In September, as lawmakers in California debated a proposed new law to tighten vaccination requirements for schoolchildren, a protestor threw a menstrual cup with red liquid across the Senate chamber. Although that person’s goal was to disrupt a vote on the bill, it was passed and signed into law. The anti-vaccine movement is one sign of a larger issue facing healthcare — growing public mistrust of science. This wave of doubt should concern all who work in healthcare.
Science is foundational to healthcare.
Yes, compassion in healthcare is essential. Yes, health insurance is an important mechanism to provide access. And yes, the cost of care will continue to challenge state and federal budgets. But what is the future of healthcare, if we turn away from science?
September also marks the annual Rally for Medical Research, an event where scientists from across the country gather in Washington, D.C., to urge lawmakers to increase funding for the National Institutes for Health (NIH). Each year, the NIH invests nearly $40 billion in the pursuit of basic, translational, and applied science through grants to more than 2,500 universities, medical schools, and research centers. Lives are saved, improved, and extended with the scientific knowledge developed by this financial support.
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When we show up to a doctor’s office or hospital as patients, we expect there to be a treatment for whatever ails us. It’s easy to forget that today’s commonplace treatments were developed by the application of science to the human condition. So when we begin accusing pediatricians of harming children with vaccines, or denying that climate change is real, or mocking the science that tells us that too many chemicals are entering our water and food sources — we are harming ourselves. The emotional satisfaction we get from snarkiness is short-lived, but its implications for science and medicine are much longer. Will politicians continue to support scientific investment, if a growing segment of our population doubts its validity?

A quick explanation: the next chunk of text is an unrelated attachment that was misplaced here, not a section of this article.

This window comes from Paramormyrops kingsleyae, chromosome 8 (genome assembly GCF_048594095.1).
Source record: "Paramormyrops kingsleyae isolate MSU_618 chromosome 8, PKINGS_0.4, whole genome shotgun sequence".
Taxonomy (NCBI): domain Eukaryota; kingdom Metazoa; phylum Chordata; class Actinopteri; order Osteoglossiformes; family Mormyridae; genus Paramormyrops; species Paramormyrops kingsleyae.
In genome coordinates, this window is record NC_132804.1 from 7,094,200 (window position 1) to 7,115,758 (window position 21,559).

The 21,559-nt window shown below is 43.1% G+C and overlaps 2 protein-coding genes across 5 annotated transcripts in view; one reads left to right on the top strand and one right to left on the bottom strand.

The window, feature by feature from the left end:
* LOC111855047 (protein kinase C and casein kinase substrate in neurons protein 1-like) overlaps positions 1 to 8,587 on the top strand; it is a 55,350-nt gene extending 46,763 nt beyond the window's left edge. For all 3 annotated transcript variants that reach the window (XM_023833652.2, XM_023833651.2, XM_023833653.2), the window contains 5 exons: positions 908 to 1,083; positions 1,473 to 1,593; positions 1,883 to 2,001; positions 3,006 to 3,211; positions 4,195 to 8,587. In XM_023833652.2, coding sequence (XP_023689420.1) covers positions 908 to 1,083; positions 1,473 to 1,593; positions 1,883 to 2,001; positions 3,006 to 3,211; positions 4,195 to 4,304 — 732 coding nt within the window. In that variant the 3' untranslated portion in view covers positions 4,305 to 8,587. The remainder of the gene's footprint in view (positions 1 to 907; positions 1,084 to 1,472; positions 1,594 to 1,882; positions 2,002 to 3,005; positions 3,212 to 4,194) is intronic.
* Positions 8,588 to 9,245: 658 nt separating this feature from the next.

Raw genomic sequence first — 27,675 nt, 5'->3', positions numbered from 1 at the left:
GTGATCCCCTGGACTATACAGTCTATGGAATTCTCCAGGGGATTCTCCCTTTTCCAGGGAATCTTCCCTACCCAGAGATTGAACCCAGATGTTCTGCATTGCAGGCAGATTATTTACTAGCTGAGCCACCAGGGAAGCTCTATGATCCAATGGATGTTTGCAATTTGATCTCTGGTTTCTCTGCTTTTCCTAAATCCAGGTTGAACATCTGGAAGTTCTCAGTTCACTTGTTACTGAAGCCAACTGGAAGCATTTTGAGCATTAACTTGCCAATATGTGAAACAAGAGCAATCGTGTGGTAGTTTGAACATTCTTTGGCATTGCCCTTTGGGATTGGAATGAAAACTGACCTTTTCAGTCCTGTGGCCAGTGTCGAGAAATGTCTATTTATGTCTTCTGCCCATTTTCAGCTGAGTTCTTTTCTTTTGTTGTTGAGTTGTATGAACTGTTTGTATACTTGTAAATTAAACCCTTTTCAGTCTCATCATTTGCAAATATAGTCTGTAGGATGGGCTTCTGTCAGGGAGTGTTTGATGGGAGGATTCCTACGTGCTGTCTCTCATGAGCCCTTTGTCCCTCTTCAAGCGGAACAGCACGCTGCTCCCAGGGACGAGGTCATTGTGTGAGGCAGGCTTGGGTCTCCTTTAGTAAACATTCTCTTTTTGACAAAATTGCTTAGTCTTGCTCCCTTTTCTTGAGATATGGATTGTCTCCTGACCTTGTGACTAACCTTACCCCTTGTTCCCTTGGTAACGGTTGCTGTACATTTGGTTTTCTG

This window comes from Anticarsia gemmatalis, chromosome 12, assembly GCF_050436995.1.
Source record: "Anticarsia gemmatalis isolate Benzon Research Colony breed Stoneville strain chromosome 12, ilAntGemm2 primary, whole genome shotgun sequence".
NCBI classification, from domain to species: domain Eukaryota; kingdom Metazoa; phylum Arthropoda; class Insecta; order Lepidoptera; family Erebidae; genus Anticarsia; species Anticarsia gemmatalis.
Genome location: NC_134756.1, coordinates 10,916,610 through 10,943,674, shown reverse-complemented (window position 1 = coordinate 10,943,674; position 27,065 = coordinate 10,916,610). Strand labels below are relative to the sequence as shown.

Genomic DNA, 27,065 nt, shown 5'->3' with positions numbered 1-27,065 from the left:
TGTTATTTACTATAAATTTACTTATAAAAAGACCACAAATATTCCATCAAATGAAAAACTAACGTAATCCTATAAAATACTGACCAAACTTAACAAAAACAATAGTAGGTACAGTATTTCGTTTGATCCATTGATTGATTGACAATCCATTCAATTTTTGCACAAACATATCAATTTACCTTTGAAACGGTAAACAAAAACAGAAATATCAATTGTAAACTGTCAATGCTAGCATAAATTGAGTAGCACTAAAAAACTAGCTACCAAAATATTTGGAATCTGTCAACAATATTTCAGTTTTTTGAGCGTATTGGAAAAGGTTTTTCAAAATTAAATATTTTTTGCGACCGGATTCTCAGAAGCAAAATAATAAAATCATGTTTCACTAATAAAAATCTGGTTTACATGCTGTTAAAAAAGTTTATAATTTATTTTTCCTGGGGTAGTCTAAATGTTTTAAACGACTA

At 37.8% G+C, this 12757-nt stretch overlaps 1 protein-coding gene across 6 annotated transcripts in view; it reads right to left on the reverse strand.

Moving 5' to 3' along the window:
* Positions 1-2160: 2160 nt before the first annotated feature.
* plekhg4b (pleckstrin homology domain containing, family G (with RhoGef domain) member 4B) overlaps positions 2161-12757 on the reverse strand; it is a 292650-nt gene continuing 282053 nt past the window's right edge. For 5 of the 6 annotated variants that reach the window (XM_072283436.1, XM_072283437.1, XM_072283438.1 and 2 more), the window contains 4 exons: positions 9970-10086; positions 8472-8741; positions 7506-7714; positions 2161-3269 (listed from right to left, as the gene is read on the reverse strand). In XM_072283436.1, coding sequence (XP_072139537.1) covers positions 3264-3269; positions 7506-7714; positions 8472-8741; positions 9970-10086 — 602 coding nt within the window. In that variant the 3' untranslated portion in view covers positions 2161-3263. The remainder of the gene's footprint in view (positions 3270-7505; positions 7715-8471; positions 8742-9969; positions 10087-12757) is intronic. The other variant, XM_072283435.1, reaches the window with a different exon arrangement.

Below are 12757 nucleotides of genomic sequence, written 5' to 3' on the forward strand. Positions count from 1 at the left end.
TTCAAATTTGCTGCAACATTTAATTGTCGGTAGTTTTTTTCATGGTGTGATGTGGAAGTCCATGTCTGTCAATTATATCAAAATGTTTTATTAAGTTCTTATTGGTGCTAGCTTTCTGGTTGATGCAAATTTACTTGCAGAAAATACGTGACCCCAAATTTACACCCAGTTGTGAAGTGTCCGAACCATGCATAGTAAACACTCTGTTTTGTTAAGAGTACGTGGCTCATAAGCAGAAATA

No one is suggesting that we should have blind faith in science and medicine. There is a need for healthy skepticism in all things. Research is fundamentally a way of challenging conventional wisdom, but is based on a process that physicist Richard Feynman once described as “a way of not fooling ourselves.” The scientific process — based on repeatability by different teams with a peer-review process — is the way to differentiate between what we believe to be true and what is demonstrably true.
Today’s polarization is driven by many factors — economic, political, and belief systems. In healthcare, clashes over health insurance, access to care, and its cost, pale in importance to a more fundamental disturbing trend: Do we still believe in science? The treatments that will cure cancer, prevent Alzheimer’s, and reverse heart disease will depend on our answer.